The months of uproar came at a significant cost – figures from Biden’s plunging poll to a choppy election night this week that saw Republicans triumph in the deep blue areas, foreshadowing a potentially disastrous midterm for the party next year.

But instead of meeting after their ballot blues this week, Democrats are set to delay voting on their $ 1.75 trillion party line measure again and focus solely on the draft. $ 550 billion infrastructure bill passed by the Senate – bowing to the demands of their most vocal centrists in a last-ditch bid to secure at least one legislative victory for Biden.

Democrats still planned to push forward their broader $ 1.75 trillion climate and social safety net bill, which is expected to pass without GOP votes, but that would only be a procedural decision. And that’s not enough for many progressives.

The convoluted maneuver, first suggested by senior members of the Congressional Black Caucus, quickly became a problem for Democratic leaders. While they initially thought the move could cost them Liberal votes for the bipartisan infrastructure bill, they thought they could make up most of those on the GOP side of the aisle.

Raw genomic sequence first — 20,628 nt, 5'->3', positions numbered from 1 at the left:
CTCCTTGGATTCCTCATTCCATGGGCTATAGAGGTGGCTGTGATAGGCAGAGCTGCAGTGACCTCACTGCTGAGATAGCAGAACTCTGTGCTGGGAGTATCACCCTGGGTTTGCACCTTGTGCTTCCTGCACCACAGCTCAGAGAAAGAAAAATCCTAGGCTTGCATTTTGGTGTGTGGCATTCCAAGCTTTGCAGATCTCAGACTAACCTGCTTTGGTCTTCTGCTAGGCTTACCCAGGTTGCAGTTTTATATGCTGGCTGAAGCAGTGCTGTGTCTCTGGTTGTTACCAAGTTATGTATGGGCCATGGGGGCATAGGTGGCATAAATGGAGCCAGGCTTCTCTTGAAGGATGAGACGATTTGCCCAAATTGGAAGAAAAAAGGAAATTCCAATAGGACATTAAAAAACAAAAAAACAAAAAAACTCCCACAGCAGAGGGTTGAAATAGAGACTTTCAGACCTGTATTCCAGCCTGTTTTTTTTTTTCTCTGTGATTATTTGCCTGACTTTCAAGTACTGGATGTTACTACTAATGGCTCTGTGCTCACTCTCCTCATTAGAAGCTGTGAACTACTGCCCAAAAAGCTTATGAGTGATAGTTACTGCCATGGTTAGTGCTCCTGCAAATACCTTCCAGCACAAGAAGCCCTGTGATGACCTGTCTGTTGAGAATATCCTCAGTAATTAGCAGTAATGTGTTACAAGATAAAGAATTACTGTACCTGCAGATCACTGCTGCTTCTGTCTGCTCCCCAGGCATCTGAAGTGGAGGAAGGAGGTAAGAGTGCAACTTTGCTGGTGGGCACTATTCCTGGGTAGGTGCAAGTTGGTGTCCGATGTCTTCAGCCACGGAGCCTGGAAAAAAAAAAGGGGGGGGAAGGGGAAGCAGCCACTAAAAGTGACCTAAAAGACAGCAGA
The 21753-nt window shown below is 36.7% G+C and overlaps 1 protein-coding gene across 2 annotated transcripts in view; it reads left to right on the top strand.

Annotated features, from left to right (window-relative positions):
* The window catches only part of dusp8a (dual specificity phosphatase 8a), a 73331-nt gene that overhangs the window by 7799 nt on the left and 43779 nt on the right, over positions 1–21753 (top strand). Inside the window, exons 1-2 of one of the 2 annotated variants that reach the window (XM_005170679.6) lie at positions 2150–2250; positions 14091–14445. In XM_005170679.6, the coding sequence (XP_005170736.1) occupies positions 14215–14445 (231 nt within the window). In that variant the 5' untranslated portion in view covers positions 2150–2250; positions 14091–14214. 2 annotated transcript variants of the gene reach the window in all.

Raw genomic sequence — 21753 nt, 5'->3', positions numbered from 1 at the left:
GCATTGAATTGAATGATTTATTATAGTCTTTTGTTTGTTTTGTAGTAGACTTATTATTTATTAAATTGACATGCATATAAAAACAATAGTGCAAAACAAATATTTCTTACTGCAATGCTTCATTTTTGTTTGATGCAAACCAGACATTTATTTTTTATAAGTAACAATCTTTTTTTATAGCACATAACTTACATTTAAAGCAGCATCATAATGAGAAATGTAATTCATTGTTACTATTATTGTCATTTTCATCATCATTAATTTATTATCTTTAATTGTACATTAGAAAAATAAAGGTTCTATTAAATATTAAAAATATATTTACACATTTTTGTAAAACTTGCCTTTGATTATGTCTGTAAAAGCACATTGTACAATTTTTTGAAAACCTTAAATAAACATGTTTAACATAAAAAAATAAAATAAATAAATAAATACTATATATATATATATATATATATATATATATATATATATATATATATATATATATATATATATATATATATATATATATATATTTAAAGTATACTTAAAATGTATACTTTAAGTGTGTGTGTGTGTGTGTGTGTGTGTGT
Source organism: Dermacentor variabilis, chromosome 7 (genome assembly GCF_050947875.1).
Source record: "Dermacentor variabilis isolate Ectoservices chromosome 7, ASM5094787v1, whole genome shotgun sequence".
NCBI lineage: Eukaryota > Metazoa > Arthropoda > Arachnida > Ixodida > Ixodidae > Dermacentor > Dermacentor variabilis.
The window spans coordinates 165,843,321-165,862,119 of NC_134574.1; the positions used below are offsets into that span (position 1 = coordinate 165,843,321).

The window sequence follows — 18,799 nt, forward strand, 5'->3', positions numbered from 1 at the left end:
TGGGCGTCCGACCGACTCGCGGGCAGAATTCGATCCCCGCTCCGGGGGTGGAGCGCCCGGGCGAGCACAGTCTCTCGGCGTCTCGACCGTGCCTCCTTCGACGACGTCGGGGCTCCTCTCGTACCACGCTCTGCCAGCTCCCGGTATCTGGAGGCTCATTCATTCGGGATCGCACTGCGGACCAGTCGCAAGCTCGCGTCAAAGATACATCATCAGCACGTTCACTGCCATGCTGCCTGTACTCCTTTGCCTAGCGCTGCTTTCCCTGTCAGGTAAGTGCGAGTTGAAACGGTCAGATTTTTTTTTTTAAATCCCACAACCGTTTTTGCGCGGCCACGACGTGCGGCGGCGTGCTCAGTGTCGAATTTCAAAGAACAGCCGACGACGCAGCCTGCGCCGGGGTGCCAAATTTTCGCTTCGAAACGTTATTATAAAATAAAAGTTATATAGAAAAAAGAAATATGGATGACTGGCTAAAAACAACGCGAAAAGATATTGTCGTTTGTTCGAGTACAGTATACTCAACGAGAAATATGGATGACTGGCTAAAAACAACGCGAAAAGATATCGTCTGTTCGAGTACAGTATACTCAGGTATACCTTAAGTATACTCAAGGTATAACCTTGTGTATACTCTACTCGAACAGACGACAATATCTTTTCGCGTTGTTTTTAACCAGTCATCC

CBC President Joyce Beatty (D-Ohio) summed up the strategy: “Jim Clyburn came to see me this morning and we sat down and thought a first dialogue might be good. To say, let’s vote on the rule to Reconstruct Better. At least you put it there… It’s a start. Is this the best solution? I do not know.”

“I think that was the starting point,” Beatty added. “I really didn’t think about what would happen along the way.”

Pelosi quickly turned to the new strategy, which she announced to caucus in a Friday afternoon letter. But no sooner did she do that than an array of progressives sank in and refused to follow suit, trapping the Democratic leaders in a faction Whack-a-Mole game.

“I’m a no,” said Representative Rashida Tlaib (D-Mich.). When asked if she would change her own position against the separation of the two tickets on the floor, Rep. Cori Bush (D-Mo.) Replied “absolutely not”.